Thursday’s blizzard pushed tidal flooding to levels not seen in four decades, with Portland recording the third-highest tide since weather officials started keeping track more than 100 years ago.

Flooded buildings and piers were reported all along the Maine coast, from Kennebunkport and Wells to as far east as Machias.

John Cannon, a senior meteorologist with the National Weather Service in Gray, said Thursday’s high tide in Portland was 13.79 feet, slightly below the 14.17 feet reported during the infamous Blizzard of 1978. The second-highest level, 13.98 feet, also happened in 1978. Cannon said sea levels already were high because of the nearly full moon, and the storm surge only made things worse.

In Portland, there was flooding on piers near J’s Oyster House, on Somerset Street near Whole Foods and on Marginal Way near Diamond Street, said city spokeswoman Jessica Grondin. City officials advised motorists to turn around rather than drive through standing water.

Sawyer Street in Scarborough near the Cape Elizabeth town line is closed off during the height of Thursday’s tidal flooding. Police also shut down Route 1 through the Scarborough Marsh during part of the storm. Both roads were reopened Thursday night. Photo courtesy Scarborough Police Department

In Scarborough, high-tide flooding closed Route 1 near the Scarborough Marsh for about an hour, closed Sawyer Street near the Cape Elizabeth line for a short time and also flooded a private road, said Deputy Police Chief Marla St. Pierre.

Andy O’Brien, a writer and former state lawmaker, posted on Twitter a photo of flooding at Lincolnville Beach near Camden and wrote: “Never seen anything like it in my 39 years living here.”

Pictures posted on social media from nearby Port Clyde showed severe flooding at the town’s commercial fishing pier. In Scarborough, the Clambake Restaurant on Pine Point was flooded. So was the Hurricane Restaurant at Dock Square in Kennebunkport.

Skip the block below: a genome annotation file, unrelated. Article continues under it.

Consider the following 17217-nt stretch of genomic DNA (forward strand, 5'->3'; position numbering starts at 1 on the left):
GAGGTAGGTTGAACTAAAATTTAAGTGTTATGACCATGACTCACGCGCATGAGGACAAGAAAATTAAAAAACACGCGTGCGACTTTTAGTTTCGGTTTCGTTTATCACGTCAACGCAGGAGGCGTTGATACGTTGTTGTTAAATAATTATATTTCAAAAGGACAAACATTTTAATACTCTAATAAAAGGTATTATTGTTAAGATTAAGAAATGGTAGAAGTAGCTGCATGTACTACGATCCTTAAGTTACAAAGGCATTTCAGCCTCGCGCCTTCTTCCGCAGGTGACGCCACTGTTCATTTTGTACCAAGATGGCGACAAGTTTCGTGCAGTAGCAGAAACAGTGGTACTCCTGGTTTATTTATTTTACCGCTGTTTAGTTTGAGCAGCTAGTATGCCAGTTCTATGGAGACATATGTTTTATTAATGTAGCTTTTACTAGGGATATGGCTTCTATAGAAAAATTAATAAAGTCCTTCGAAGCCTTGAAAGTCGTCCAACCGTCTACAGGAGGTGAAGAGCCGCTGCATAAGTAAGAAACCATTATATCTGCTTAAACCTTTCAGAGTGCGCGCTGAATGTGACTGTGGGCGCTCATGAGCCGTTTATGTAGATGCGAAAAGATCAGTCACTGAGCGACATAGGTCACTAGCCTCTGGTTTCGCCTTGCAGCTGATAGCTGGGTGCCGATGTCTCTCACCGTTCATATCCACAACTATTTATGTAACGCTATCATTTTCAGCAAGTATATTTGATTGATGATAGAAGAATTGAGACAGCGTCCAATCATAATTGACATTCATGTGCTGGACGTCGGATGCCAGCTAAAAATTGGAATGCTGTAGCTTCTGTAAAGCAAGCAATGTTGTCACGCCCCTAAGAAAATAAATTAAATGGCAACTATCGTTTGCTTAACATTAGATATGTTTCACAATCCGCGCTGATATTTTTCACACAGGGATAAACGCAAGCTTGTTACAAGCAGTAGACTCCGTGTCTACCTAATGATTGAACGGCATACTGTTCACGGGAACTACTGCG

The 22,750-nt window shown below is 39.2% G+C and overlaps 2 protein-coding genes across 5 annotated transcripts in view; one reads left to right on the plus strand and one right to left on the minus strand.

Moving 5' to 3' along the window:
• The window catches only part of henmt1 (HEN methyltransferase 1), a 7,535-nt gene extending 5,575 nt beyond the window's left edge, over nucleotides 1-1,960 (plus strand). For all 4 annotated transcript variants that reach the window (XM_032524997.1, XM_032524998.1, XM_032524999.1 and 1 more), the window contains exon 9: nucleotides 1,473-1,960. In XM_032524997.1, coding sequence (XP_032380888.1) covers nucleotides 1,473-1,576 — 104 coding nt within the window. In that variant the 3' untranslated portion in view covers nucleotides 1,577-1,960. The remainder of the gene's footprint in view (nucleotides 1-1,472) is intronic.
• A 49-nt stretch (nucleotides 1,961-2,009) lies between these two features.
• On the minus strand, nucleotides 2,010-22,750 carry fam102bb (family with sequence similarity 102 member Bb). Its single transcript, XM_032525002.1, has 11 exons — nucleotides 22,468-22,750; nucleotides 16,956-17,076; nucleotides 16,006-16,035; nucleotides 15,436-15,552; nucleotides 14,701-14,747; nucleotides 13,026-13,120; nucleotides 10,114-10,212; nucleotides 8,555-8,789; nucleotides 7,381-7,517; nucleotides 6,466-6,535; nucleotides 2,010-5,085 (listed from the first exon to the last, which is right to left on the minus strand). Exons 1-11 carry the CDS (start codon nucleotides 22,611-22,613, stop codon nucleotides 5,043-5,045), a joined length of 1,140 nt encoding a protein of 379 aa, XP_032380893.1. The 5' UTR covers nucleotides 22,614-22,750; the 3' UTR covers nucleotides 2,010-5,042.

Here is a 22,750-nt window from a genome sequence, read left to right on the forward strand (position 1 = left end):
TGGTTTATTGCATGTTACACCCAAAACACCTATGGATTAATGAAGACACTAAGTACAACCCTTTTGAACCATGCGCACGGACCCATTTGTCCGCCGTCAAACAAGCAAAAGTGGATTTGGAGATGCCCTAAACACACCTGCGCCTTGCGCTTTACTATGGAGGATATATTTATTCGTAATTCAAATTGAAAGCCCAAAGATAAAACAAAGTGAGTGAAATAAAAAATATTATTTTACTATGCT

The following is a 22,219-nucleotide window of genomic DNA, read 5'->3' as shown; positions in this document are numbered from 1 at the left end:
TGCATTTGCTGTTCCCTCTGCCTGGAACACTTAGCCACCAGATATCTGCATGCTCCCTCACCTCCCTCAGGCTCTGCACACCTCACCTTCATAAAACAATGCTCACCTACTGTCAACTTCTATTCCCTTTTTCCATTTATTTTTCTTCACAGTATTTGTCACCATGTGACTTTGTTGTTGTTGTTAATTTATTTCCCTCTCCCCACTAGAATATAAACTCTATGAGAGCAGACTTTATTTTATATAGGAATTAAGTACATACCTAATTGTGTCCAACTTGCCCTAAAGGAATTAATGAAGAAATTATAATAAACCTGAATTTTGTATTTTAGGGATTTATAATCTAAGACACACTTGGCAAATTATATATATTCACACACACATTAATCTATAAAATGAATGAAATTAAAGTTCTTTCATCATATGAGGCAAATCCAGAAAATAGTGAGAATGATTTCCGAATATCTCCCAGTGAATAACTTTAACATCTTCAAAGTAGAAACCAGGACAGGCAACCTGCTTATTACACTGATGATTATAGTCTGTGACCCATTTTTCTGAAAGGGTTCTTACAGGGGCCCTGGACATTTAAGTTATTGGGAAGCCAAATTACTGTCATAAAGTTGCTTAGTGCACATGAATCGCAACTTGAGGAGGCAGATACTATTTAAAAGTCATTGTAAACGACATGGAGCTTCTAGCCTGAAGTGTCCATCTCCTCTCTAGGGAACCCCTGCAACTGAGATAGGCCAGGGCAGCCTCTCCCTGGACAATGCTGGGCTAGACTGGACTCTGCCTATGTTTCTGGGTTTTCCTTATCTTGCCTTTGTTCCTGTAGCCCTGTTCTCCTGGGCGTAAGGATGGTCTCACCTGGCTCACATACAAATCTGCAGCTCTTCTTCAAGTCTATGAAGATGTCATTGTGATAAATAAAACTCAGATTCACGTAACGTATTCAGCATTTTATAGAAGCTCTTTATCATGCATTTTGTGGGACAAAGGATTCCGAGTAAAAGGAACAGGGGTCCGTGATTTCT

Luanne MacDonald, who owns the restaurant, said she had prepared for possible flooding Wednesday and hoped for the best. But when she arrived Thursday, there was significant water inside the restaurant.

“I had to call the fire department because the water was over the (electrical) outlets and (there was) some smoking and sparking,” MacDonald said.

Just a few days ago, she said, she had to close the restaurant unexpectedly because of burst pipes.

“I had already made an insurance claim for that and now I’ll have to have (the adjuster) come back out,” she said.

MacDonald didn’t know how much damage had been done, but she expected that she’d have to replace her heating and cooling system and possibly some kitchen equipment.

Throughout coastal Maine, many roads were closed or blocked off. In some areas, police kept drivers from trying to cross flooded roads.

Hurricane Restaurant owner Luanne MacDonald walks through her flooded restaurant at Dock Square in Kennebunkport Thursday. MacDonald had to contend with burst pipes earlier this week. Staff photo by Carl D. Walsh

The biggest threat of flooding was at high tide, or around 12:30 p.m. in coastal York and Cumberland counties.

“The worst is behind us,” Cannon said at midafternoon Thursday.

The next high tide was to occur after midnight, but Cannon said he didn’t expect that to have a major impact because floodwaters will have largely receded by then.

In the short term, the flooding was expected to erode beaches and possibly damage some coastal infrastructure, Cannon said, although it was too early to assess how widespread damage might be.

“One concern is that this could leave us more vulnerable for the rest of the winter, particularly if another extreme storm hits,” he said.

About a month before the highest tide on record in Maine, in February 1978, another major storm hit. Cannon said that storm significantly weakened some protective barriers along the coast, which made the February blizzard that much more catastrophic.

“That could certainly happen again,” he said.

High tide floods the Portland Pier just after 1 p.m. Thursday. Staff photo by Brianna Soukup

South of Maine, many areas were experiencing high water levels as well, including Boston and coastal New Hampshire. Video footage on Facebook from a Boston television station showed a giant dumpster floating down a side street.

The weather service station in Boston reported Thursday afternoon that flooding there also was approaching levels last seen in the Blizzard of ’78.

“Major impacts & evacuations currently ongoing along the East Coast of Massachusetts,” the weather service posted on its Twitter page.

Staff Writer Kelley Bouchard contributed to this report.

Eric Russell can be contacted at 791-6344 or at:

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